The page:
Mr Pennies has a smoother satin texture than the others, but all three have identical dimensions and shapes. To sit on, you’d never tell the difference, and the suspension effect of the base means that none of the chairs will ever be unbalanced once you sit down. And they all creak in pretty much the same way when you sit on them.

Injection moulding nub, clearly visible on Mr Vitra and Mr Pennies

Mr Vitra has clear manufacturer stamps on the bottom with a serial and date of production, as well a faint injection moulding nub, where the plastic entered the mould. Mr Pennies has a similar nub in the same place, although rougher and much more obvious. So what we have here is production tooling designed to give large scale production, consistent quality and a quick turn-around -- inject, cool, snap-off, repeat.

Strangely, the middle cost chair has no visible nub so I can only assume it’s somehow hidden and/or machined off. Was this a case of a production engineer feeling they could improve on the original? Whatever the reason, it would inherently add extra time and an extra process so it’s unsurprising that in the later, cheaper, Mr Pennies, the nub returned to somewhere uglier, quicker and less likely to cause rejects.

Sink holes, where the leg joints cool at a different rate to the rest of the shell

All three variations have visible sink holes on the top surface where the leg joints cool at a different rate to the thin skinned shell, although they’re less visible on Mr Cheap.

it’s neat where it’s visible, and cheap and quick where it’s hidden.

The legs on Mr Vitra are nicely finished in maple with all the chamfers and slots smoothly cut. The finishing on the reproductions’ wooden legs are quite frankly close to that of the dearer cousin, but Mr Pennies is much more pink colour which is obviously not maple. In addition, both the cheaper chairs have rough cuts to fit the top brackets, which are also clearly of lower quality than Mr Vitra. Like the other parts of the reproductions, it’s neat where it’s visible, and cheap and quick where it’s hidden.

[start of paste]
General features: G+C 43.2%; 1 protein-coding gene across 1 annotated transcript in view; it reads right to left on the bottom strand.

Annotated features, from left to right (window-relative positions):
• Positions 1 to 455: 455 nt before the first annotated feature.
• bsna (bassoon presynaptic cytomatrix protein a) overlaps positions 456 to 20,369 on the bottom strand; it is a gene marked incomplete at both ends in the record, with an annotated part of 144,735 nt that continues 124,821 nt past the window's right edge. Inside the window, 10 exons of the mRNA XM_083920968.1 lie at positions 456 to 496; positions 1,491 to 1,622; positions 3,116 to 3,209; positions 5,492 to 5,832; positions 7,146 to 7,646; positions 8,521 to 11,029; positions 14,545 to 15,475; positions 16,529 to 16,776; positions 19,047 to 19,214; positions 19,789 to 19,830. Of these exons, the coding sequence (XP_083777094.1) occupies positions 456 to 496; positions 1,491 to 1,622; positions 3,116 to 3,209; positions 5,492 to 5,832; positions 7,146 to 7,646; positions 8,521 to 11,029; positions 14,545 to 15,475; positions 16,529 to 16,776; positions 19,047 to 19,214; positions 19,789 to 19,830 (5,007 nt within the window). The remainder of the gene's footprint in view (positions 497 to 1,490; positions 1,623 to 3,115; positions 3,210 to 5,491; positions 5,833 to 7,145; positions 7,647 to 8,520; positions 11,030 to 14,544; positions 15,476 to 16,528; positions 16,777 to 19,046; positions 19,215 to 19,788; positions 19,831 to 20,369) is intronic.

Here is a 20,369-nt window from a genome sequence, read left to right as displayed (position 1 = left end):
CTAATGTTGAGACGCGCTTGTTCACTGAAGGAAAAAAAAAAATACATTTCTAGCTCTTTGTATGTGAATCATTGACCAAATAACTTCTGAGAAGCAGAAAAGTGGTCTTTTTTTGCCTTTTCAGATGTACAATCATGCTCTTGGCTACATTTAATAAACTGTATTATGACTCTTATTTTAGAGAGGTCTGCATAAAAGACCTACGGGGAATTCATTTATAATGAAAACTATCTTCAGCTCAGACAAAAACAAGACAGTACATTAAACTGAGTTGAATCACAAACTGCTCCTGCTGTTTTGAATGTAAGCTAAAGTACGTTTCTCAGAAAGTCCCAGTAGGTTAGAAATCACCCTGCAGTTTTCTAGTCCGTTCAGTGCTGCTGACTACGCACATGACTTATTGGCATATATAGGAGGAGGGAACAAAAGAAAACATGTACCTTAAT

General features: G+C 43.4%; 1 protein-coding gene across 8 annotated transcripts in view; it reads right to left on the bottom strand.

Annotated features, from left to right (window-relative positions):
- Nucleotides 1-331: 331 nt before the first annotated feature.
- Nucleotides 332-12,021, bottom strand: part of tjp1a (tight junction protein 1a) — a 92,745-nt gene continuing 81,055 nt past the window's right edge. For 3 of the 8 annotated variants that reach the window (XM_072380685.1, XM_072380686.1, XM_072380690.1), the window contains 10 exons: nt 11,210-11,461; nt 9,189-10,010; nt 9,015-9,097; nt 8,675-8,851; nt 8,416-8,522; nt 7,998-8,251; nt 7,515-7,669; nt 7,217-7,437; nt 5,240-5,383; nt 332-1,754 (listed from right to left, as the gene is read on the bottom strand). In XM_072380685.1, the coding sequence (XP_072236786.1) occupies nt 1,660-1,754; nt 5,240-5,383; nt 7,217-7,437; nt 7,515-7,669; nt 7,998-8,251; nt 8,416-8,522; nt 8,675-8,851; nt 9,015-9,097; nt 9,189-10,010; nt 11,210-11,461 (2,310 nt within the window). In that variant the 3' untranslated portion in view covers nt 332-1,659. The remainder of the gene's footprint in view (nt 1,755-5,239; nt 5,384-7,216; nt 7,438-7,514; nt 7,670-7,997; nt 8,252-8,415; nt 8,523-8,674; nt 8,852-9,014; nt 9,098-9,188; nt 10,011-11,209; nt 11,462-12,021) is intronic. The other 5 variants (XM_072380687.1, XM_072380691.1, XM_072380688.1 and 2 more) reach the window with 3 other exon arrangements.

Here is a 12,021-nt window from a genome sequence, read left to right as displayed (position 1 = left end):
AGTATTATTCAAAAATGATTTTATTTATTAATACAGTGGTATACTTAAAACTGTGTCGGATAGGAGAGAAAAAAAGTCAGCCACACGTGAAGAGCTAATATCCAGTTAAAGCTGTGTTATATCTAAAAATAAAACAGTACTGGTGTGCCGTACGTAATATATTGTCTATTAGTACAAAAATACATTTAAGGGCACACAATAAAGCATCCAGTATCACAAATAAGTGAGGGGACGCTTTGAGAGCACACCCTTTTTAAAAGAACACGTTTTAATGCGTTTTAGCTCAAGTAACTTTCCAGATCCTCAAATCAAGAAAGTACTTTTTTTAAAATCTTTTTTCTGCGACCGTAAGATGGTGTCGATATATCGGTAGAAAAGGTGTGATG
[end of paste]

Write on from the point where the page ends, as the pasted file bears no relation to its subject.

Legs bolts vary massively between the chairs. As with all photography, different light can alter the apparent colour, and Mr Pennies’ legs do not generally appear as pink as they appear here.

The outside leg fixings (above) show the clearest differences between the three. Mr Vitra has black powder-coated cross head bolts that match the rest of the fixings (Herman Miller versions often use chrome instead). The bolts on Mr Cheap are different -- but not unattractive -- allen bolts in more of a dark steel colour. On Mr Pennies however, the bolts are quite clearly cheap, chromed allen bolts that don’t fill the holes as nicely as the others.

The inner leg nuts show the different production design descisions

Here’s where Mr Pennies has a stroke of evil genius.

But it’s the nuts on the inside of the base (above) that tell the real story. The bolts on Mr Vitra are capped with black powder-coated locking nuts. Mr Cheap can’t stretch to the additional cost of colour, but instead has some smart stainless steel domed nuts. And as the legs are tapered, both chairs have a shorter bolt at the top where the leg is thinner, and longer bolts at the lower, thicker, anchor point.

Here’s where Mr Pennies has a stroke of evil genius. It replaces the expensive coloured or domed nut with a cheaper locking nut and a black plastic cap to make it look like a domed nut . As well as costing peanuts, this has the second pay-off of allowing the bolt to be the same length top and bottom, as it hides the excess thread in the cap. Less variations of bolts used, bigger economies of scales, less buckets of different size bolts to keep track of on the shop floor and less mistakes on the production line. As an aesthetic choice, it sucks (if you look close enough). But as a production trade-off, it rocks hard.